Juvenile Crime

Image of three growingchange.org participants harvesting food.
Noran Sanford

Cody Oxendine grew up in a small town in North Carolina dominated by gangs. He joined a gang at a young age and his activities landed him in juvenile court for two counts of simple assault. Three years ago, he was on probation and doing everything in his power to avoid prison. Now, 18-year-old Cody is thrilled to spend a lot of his time at one particular prison.

Oxendine is part of a group of youth leading an effort to flip an abandoned prison in Wagram, North Carolina into a sustainable farm.

Criminal's episode art is by Julienne Alexander
Julienne Alexander

Criminal is a new podcast that's gaining some buzz. In August, the Huffington Post called it the Best New Radio Show In America. A couple of months later, it was included in Buzzfeed's list of "12 Podcasts That Will Make You A Better Human."

Teen Suicide
www.teensuicideprevention.org

About 900 people are expected to attend the National Symposium on Juvenile Services this week in Greensboro.  The five-day event includes panel discussions, trainings on youth development strategies and research presentations to better understand brain development in adolescents.

Seminar topics include:

Gun Free Zone
NC-ACE

Back in 2010, the Centers for Disease Control and Prevention wanted to take on what some have called an "epidemic" of youth violence.

One of the initiatives was the Academic Centers of Excellence in Youth Violence Prevention, or NC-ACE. The program focused on Robeson County which, at the time, had the highest levels of youth violence in the state. NC-ACE is now entering the final year of its efforts, with some of the programs scheduled to wrap up at the end of the summer.

Concertina wire surrounding a prison
Kate Ter Harr / Flickr/Creative Commons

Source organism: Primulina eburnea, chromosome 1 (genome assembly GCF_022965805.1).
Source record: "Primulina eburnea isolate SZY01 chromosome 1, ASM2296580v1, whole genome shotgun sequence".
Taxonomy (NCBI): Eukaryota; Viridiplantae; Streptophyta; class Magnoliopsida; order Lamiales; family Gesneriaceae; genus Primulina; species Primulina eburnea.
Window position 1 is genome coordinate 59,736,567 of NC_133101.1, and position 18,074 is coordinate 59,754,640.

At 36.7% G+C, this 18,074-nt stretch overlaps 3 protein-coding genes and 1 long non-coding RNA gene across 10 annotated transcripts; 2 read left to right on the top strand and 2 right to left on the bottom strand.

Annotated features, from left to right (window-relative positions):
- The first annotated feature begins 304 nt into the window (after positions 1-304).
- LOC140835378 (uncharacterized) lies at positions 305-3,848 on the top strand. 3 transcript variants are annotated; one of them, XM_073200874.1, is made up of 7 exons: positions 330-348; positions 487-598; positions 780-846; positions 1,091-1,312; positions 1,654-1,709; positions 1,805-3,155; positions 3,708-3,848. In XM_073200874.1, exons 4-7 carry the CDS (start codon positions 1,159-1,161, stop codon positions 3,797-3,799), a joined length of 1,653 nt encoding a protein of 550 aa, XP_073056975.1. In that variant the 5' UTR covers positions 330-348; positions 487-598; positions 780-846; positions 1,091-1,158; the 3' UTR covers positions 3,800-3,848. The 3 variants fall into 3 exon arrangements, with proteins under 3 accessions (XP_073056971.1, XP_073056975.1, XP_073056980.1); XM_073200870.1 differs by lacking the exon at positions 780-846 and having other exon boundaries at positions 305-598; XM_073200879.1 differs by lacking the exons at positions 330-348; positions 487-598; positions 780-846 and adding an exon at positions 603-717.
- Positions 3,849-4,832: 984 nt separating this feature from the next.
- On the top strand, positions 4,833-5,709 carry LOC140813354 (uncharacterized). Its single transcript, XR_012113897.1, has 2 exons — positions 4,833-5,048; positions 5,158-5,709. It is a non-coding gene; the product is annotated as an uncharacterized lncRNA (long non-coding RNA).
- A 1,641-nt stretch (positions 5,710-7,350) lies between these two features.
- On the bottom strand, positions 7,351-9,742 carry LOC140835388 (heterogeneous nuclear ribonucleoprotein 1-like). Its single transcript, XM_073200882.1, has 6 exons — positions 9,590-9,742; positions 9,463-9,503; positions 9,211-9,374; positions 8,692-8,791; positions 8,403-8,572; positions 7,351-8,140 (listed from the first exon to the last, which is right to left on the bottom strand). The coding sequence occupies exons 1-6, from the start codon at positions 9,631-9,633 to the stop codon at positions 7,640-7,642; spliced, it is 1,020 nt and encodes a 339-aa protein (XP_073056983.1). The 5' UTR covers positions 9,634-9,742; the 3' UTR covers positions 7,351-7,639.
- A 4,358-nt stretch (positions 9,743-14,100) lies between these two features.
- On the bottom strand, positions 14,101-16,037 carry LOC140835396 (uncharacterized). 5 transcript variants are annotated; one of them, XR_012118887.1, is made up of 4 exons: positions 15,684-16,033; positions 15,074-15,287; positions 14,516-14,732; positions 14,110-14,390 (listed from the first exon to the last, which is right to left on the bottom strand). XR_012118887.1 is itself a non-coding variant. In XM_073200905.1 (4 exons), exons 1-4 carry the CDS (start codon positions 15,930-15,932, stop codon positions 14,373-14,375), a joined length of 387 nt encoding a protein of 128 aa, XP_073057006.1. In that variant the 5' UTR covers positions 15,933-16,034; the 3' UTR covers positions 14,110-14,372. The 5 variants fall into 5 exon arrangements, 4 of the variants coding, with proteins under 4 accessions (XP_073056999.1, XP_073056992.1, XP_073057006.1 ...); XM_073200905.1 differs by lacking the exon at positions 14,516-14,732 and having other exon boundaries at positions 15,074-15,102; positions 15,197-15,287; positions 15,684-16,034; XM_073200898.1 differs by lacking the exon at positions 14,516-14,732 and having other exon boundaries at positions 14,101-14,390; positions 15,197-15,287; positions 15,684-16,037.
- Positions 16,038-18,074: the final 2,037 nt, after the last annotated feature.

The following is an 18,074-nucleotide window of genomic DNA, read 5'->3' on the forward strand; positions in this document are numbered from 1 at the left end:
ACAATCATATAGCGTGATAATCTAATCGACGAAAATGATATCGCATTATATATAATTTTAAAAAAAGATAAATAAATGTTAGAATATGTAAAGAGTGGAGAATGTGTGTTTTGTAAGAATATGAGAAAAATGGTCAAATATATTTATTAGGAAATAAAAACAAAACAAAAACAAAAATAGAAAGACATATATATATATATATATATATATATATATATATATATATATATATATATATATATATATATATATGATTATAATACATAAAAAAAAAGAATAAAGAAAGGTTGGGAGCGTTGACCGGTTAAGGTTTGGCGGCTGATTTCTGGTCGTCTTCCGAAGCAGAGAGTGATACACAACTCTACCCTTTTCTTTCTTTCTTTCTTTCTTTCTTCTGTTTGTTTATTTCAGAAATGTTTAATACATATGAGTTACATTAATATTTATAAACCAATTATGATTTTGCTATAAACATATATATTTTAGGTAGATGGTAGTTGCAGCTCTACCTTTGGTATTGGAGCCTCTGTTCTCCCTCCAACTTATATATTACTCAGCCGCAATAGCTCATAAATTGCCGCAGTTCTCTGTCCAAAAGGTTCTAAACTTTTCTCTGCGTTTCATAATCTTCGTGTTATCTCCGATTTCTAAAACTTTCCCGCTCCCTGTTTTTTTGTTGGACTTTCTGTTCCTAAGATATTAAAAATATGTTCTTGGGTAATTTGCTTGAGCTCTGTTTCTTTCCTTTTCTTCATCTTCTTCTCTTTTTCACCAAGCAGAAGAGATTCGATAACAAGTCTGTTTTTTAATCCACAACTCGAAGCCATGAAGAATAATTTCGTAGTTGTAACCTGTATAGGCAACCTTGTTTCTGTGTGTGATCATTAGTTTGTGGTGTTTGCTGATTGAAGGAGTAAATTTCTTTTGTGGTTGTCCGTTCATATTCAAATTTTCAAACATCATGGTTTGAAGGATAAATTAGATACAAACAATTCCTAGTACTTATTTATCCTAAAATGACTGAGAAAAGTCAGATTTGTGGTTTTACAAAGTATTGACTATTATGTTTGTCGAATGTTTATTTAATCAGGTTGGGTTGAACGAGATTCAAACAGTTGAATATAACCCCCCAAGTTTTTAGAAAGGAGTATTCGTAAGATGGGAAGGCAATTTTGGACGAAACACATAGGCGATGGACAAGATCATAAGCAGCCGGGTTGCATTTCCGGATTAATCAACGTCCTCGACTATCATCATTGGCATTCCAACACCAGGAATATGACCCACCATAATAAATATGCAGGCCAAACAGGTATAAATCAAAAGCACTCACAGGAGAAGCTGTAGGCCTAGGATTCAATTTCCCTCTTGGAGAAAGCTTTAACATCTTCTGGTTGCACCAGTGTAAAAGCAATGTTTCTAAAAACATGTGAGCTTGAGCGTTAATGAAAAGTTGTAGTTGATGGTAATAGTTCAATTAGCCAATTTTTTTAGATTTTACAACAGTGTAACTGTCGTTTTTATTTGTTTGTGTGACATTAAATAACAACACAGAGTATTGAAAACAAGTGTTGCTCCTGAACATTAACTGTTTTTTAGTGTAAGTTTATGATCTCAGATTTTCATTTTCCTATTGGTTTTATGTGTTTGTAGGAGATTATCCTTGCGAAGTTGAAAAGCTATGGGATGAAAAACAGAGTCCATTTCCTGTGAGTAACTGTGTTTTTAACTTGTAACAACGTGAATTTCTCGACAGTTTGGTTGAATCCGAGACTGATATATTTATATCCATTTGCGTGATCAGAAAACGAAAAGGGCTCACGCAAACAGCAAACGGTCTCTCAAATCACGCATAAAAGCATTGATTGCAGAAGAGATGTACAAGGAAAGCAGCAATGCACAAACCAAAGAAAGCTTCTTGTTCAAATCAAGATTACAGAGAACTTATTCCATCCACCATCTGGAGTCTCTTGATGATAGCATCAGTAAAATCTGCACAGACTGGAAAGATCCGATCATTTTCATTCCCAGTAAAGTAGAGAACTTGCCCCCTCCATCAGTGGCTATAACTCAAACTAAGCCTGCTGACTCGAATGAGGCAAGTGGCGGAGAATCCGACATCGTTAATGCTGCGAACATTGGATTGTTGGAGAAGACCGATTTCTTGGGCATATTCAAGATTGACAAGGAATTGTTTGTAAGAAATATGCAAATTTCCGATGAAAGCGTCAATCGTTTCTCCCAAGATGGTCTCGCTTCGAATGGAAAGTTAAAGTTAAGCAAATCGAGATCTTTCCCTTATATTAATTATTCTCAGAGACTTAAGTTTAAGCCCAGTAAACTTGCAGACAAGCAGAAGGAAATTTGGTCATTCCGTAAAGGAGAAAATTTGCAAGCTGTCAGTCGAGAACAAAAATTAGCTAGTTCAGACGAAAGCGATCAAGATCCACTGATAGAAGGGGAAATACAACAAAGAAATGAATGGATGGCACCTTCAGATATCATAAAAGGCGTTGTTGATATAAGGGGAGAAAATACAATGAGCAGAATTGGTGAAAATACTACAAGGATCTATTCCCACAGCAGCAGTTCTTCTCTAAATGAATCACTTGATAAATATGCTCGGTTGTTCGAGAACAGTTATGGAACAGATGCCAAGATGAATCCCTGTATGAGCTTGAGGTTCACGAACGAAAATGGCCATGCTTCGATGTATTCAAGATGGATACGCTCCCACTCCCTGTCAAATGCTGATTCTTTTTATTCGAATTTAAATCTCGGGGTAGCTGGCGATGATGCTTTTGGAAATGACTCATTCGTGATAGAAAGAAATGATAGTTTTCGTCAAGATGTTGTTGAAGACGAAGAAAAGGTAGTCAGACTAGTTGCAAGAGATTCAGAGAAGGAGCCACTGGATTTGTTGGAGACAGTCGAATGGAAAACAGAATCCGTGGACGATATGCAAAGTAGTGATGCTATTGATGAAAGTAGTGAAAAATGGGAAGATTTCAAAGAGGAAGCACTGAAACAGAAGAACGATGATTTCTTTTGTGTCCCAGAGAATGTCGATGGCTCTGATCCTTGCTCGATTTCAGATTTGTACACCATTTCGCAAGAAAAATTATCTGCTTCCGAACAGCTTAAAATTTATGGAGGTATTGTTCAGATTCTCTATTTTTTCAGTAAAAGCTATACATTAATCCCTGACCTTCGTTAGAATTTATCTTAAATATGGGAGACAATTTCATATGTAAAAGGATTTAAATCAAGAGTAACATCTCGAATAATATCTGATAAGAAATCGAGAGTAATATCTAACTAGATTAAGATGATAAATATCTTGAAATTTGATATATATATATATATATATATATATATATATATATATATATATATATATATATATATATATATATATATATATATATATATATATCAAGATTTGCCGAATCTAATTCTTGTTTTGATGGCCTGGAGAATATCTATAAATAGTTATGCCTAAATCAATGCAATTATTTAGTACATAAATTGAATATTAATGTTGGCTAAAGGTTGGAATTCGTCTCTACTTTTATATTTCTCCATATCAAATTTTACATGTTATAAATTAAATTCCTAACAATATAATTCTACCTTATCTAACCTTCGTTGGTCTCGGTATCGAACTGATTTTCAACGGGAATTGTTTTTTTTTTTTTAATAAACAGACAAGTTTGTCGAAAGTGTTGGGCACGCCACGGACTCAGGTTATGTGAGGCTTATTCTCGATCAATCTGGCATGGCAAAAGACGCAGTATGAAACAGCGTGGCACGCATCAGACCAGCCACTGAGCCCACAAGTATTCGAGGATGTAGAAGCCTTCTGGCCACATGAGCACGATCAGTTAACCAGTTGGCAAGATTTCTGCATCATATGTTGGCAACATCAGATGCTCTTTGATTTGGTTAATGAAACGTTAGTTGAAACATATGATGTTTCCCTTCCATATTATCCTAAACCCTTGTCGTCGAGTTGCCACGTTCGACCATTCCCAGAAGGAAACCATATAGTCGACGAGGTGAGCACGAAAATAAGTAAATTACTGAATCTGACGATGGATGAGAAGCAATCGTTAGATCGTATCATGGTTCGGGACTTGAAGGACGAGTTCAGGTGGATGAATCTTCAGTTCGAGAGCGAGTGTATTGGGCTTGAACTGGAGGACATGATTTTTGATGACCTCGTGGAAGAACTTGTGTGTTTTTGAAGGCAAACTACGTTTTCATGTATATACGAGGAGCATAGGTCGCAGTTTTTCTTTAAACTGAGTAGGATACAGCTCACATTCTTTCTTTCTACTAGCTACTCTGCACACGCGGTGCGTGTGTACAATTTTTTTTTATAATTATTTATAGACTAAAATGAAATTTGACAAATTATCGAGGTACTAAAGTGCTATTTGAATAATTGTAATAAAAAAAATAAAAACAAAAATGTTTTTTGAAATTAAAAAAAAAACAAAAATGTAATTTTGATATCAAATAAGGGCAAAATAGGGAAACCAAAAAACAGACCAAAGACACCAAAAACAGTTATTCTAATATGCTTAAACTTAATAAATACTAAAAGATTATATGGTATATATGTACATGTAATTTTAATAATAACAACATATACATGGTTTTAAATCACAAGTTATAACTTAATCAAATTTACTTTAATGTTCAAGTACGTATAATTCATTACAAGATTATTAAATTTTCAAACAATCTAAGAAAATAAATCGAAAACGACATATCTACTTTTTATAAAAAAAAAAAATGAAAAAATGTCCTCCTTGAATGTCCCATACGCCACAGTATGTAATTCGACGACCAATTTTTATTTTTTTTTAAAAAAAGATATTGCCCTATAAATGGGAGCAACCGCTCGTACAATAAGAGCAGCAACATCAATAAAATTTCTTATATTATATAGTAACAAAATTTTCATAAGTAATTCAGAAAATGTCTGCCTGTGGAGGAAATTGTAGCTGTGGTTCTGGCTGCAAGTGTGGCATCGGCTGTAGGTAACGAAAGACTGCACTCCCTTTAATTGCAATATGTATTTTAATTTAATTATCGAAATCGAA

Yesterday, in the state House, lawmakers passed a bill that would allow 16 and 17-year-olds charged with misdemeanors to be referred to the juvenile justice system, rather than trying them as adults. The measure has been a long time coming.

The so-called “Raise the Age” bill passed 77 to 39 with broad bipartisan support. Republican representative Marilyn Avila of Wake County is the bill’s main sponsor.

North Carolina House of Representatives, North Carolina General Assembly
www.ncleg.net

State lawmakers in the House have passed a bill that would raise the age at which North Carolina teens can be charged as adults. North Carolina is one of only two states that still treat 16- and 17-year-old offenders as adults. Republican representative Marilyn Avila is a sponsor of the bill.

"This bill is one that I feel like North Carolina needs to consider because we’re one of only two states who do not have our 16 and 17-year-old juvenile delinquents placed in the juvenile justice system. They go into the adult system," said Avila.

Photo: Death row inmates are housed at Central Prison in Raleigh. No executions have been carried out in North Carolina since 2006.
North Carolina Department of Public Safety

On Tuesday, the North Carolina Supreme Court will consider whether or not to allow parole for criminals charged with life sentences as juveniles before 2012.

The case is a response to the 2012 Miller v. Alabama decision by the U.S. Supreme Court. It held that mandatory life sentences without parole for juveniles were unconstitutional. The hearing in North Carolina is to determine whether or not to apply that decision retroactively.